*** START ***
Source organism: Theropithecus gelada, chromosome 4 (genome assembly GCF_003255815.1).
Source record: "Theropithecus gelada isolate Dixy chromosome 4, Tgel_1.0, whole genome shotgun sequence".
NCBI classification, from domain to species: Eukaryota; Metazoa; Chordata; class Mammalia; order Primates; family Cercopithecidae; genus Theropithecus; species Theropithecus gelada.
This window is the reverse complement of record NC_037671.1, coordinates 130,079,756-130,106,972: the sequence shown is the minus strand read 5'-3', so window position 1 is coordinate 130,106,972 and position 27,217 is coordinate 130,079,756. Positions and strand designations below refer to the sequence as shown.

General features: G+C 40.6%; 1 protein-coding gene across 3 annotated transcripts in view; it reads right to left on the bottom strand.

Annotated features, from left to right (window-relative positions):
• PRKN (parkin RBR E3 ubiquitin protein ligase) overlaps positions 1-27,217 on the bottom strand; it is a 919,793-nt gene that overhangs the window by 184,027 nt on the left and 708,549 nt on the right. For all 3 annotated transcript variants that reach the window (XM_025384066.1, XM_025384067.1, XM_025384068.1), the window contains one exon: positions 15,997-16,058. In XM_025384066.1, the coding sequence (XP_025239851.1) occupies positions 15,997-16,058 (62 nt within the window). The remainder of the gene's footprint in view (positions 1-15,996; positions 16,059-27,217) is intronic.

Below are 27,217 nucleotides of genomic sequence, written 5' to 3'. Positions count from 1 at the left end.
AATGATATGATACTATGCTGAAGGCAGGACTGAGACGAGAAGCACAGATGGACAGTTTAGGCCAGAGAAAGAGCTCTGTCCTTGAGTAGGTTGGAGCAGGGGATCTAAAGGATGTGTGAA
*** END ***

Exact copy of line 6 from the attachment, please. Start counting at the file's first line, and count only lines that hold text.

Annotated features, from left to right (window-relative positions):